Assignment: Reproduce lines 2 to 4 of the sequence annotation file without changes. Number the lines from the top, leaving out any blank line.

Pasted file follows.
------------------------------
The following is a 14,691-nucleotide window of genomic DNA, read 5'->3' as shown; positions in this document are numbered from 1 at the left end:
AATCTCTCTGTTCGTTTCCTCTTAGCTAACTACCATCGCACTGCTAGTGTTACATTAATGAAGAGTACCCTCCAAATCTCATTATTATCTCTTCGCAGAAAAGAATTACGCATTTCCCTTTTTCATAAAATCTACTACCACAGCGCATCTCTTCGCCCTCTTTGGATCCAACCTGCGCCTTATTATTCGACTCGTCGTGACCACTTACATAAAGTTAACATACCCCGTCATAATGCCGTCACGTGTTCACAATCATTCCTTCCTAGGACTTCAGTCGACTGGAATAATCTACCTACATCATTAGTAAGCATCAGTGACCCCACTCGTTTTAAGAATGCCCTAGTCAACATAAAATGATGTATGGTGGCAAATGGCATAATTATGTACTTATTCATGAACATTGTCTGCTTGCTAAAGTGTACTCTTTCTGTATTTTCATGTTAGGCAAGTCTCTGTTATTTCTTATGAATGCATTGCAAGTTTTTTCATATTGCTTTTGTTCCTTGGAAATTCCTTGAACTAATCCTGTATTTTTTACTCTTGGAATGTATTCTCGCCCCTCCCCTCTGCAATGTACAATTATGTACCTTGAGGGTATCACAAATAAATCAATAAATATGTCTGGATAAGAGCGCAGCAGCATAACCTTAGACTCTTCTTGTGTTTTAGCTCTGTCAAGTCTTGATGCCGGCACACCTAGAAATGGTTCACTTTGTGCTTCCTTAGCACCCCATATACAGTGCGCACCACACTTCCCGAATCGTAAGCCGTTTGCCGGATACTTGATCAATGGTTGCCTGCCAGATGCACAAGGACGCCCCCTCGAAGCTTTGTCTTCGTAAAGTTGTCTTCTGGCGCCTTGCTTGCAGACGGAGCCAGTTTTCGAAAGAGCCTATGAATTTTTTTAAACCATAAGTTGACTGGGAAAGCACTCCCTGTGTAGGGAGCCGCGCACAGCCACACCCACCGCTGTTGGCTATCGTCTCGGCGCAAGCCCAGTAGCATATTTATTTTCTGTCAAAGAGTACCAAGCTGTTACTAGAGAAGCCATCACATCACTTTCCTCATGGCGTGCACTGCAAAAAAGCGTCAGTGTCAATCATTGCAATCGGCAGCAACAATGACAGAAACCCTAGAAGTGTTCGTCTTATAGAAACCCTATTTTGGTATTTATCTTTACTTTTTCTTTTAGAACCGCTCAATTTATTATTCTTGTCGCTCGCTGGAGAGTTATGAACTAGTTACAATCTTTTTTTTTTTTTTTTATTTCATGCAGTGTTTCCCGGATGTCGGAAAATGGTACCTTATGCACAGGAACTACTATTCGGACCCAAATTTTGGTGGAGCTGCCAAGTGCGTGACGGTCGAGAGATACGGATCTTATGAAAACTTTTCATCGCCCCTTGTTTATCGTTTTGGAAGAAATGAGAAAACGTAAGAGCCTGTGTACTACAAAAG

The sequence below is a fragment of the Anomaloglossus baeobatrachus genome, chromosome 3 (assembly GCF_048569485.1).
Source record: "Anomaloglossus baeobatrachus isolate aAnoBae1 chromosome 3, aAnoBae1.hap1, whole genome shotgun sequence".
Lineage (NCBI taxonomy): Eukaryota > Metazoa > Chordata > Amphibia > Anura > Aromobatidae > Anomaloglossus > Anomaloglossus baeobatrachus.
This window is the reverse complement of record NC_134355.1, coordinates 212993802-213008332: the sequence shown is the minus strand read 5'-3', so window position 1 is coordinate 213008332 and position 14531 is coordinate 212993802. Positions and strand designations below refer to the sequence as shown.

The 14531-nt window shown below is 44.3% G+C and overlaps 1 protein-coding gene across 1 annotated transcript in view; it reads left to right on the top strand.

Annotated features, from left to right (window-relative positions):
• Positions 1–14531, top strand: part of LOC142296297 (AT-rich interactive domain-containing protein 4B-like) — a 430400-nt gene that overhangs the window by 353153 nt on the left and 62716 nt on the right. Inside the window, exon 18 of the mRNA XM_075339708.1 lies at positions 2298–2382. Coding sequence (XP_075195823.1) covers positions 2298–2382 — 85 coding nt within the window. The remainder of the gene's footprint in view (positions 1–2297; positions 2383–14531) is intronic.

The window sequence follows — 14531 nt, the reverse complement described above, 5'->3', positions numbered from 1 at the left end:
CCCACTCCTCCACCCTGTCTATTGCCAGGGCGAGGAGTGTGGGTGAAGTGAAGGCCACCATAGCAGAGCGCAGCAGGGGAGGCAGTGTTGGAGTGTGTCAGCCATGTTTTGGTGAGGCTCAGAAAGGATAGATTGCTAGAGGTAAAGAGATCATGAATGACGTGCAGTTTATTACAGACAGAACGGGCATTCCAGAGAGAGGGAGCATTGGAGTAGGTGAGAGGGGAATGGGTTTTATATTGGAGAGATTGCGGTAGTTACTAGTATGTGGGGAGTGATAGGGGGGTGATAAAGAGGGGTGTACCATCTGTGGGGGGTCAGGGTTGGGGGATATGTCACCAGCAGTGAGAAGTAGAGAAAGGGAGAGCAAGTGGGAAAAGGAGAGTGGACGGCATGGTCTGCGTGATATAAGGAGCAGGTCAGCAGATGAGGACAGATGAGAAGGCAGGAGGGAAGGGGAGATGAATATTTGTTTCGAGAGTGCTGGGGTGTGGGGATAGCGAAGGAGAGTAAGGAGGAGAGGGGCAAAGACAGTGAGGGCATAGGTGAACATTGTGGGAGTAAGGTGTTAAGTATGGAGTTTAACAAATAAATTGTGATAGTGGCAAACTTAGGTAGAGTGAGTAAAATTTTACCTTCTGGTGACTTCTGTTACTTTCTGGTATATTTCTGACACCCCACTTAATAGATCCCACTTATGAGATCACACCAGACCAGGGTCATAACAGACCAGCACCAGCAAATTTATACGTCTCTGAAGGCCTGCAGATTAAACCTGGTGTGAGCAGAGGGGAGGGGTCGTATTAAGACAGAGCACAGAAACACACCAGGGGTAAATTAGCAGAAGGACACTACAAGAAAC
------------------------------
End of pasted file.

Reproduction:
AATCTCTCTGTTCGTTTCCTCTTAGCTAACTACCATCGCACTGCTAGTGTTACATTAATGAAGAGTACCCTCCAAATCTCATTATTATCTCTTCGCAGAAAAGAATTACGCATTTCCCTTTTTCATAAAATCTACTACCACAGCGCATCTCTTCGCCCTCTTTGGATCCAACCTGCGCCTTATTATTCGACTCGTCGTGACCACTTACATAAAGTTAACATACCCCGTCATAATGCCGTCACGTGTTCACAATCATTCCTTCCTAGGACTTCAGTCGACTGGAATAATCTACCTACATCATTAGTAAGCATCAGTGACCCCACTCGTTTTAAGAATGCCCTAGTCAACATAAAATGATGTATGGTGGCAAATGGCATAATTATGTACTTATTCATGAACATTGTCTGCTTGCTAAAGTGTACTCTTTCTGTATTTTCATGTTAGGCAAGTCTCTGTTATTTCTTATGAATGCATTGCAAGTTTTTTCATATTGCTTTTGTTCCTTGGAAATTCCTTGAACTAATCCTGTATTTTTTACTCTTGGAATGTATTCTCGCCCCTCCCCTCTGCAATGTACAATTATGTACCTTGAGGGTATCACAAATAAATCAATAAATATGTCTGGATAAGAGCGCAGCAGCATAACCTTAGACTCTTCTTGTGTTTTAGCTCTGTCAAGTCTTGATGCCGGCACACCTAGAAATGGTTCACTTTGTGCTTCCTTAGCACCCCATATACAGTGCGCACCACACTTCCCGAATCGTAAGCCGTTTGCCGGATACTTGATCAATGGTTGCCTGCCAGATGCACAAGGACGCCCCCTCGAAGCTTTGTCTTCGTAAAGTTGTCTTCTGGCGCCTTGCTTGCAGACGGAGCCAGTTTTCGAAAGAGCCTATGAATTTTTTTAAACCATAAGTTGACTGGGAAAGCACTCCCTGTGTAGGGAGCCGCGCACAGCCACACCCACCGCTGTTGGCTATCGTCTCGGCGCAAGCCCAGTAGCATATTTATTTTCTGTCAAAGAGTACCAAGCTGTTACTAGAGAAGCCATCACATCACTTTCCTCATGGCGTGCACTGCAAAAAAGCGTCAGTGTCAATCATTGCAATCGGCAGCAACAATGACAGAAACCCTAGAAGTGTTCGTCTTATAGAAACCCTATTTTGGTATTTATCTTTACTTTTTCTTTTAGAACCGCTCAATTTATTATTCTTGTCGCTCGCTGGAGAGTTATGAACTAGTTACAATCTTTTTTTTTTTTTTTTATTTCATGCAGTGTTTCCCGGATGTCGGAAAATGGTACCTTATGCACAGGAACTACTATTCGGACCCAAATTTTGGTGGAGCTGCCAAGTGCGTGACGGTCGAGAGATACGGATCTTATGAAAACTTTTCATCGCCCCTTGTTTATCGTTTTGGAAGAAATGAGAAAACGTAAGAGCCTGTGTACTACAAAAG

The sequence below is a fragment of the Anomaloglossus baeobatrachus genome, chromosome 3 (assembly GCF_048569485.1).
Source record: "Anomaloglossus baeobatrachus isolate aAnoBae1 chromosome 3, aAnoBae1.hap1, whole genome shotgun sequence".